In 1973, Clark Blaise and his Bengali wife, Bharati Mukherjee, decided to spend a year with her family in Calcutta. Clark came as a Westerner; Bharati, as an adult woman examining her life as it might have become had she followed the traditional course expected of her. They recount a modern passage to India with insight, humor and compassion....
|Title||:||Days and Nights in Calcutta|
|Number of Pages||:||336 Pages|
|Status||:||Available For Download|
|Last checked||:||21 Minutes ago!|
Days and Nights in Calcutta Reviews
I found this book at my local library on the for-sale shelf, for a buck. I purchased it because we, my wife and I, had recently been partnered with an Indian girl attending Middlebury College and I thought that perhaps it would increase my general understanding of Indian culture, and be able to ask her intelligent-sounding questions. Well, for whatever reason, that relationship has been worthless, I don't know why, and it is beside the point to this review. I started reading the book a week or so before taking off for a month of travel in India with my wife, younger son, who lived and worked in India for two years and his future wife and her younger sister. We had planned to visit Kolkata and I had written a paper on the city in a course in graduate school: Housing in Emerging markets. Even though it was published 40 years ago a lot of it is still relevant and provides a deeper perspective about the country, its people and its amazing and complex diversity, if you are able to read between the lines and ask the right questions of the right people.I found the book, a memoir, written by a husband-wife team of professional writers to be intimately satisfying. The wife, an Indian, born in Kolkata is married to a Canadian born in America, return to live in India, Kolkata, to be exact, with their two children after some personal family disasters. The wife has been living a modern western life-style and has basically been away for 14 years, returning sporadically to visit family, every year or two for a summer vacation. She writes about what her life could have been, had she stayed and pursued a more traditional life as a Bengali woman from an upper middle-class family. Many of her friends, from her private Catholic School, not associated with Mother teresa, have stayed, and embraced that lifestyle and its expectations, rather than flee for education, a job and ultimately marriage and family as she did. His writing examines India, and Indians, his wife's smothering extended family in particular, in all its complexities and contradiction sand with good-natured humor coupled with disdain, incredulity and exasperation all at the same time. I do think Indians are their own worst enemy. We had a wonderful trip, visiting Amritsar on the Pakistani border to the west to Kolkata, on the border with Bangladesh to the east. It is an enormous country, home to more than a billion people, and it manages to work, certainly not to Western standards and expectations, but it seems to work for them. This book does as good a job as anything, but naturally the ultimate is to immerse yourself in the county: see it, smell it, feel it, taste it, hear it. Words are truly inadequate and a weak attempt at trying to explain this place, which in all honesty is beyond explanation.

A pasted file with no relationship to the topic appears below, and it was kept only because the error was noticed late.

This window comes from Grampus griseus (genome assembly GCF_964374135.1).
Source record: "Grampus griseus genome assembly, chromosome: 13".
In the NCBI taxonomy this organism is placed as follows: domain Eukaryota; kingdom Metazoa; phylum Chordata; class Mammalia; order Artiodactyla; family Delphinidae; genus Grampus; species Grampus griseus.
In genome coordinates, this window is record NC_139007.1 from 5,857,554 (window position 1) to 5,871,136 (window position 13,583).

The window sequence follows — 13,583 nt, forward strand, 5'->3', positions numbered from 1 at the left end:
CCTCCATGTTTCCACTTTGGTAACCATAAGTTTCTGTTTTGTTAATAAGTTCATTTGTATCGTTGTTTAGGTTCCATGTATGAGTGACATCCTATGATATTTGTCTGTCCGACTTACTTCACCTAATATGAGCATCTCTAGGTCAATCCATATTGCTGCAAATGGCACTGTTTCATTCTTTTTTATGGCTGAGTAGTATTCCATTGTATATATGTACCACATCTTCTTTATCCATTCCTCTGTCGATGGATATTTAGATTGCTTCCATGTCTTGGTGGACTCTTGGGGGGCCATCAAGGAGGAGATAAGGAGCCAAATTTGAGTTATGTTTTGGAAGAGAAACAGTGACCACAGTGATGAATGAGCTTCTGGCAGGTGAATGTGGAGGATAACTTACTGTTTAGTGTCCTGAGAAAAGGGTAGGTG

I Loved Loved Loved this book. I don't think i've read a single book by her that I haven't liked. Being Indian I could easily relate to Bharati's experience and the annoyance with certain aspects of the family interactions, which is why I loved the fact that it was written by both of them about the same trip. It's funny to read about the same trip from two very different point of views. I really enjoyed reading Clark Blaise's description of his views on the Bengali culture. It's always fun to see things from the outsiders point of view.
Read this many years ago. Loved it, because I thought Blaise captured the approach I think many non-Indians take when they visit India--especially with their Indian spouses/friends. He was having a cross-cultural experience and she was drowning in the petty squabbles of nosy relatives who have an opinion on all of her actions. India is a lovely place; but my goodness can it by trying if you have family there! I suppose many places are like this; but I just liked the book because it reflected my own experience.
Two talented writers, married to each other, write separately about their joint visit to Kolkata/Calcutta. Such different accounts and both intriguing.
It was ok. I really wish I had the energy to finish this. I've heard that the second half is really good, so I might give it another go and just skip straight to the second half.
This book is actually written by Clarke Blasie and Bharati Mukherjee - husband and wife. Blaise's portion of the book was horrible. Mukherjee's I liked. Therefore the "It was o.k." review.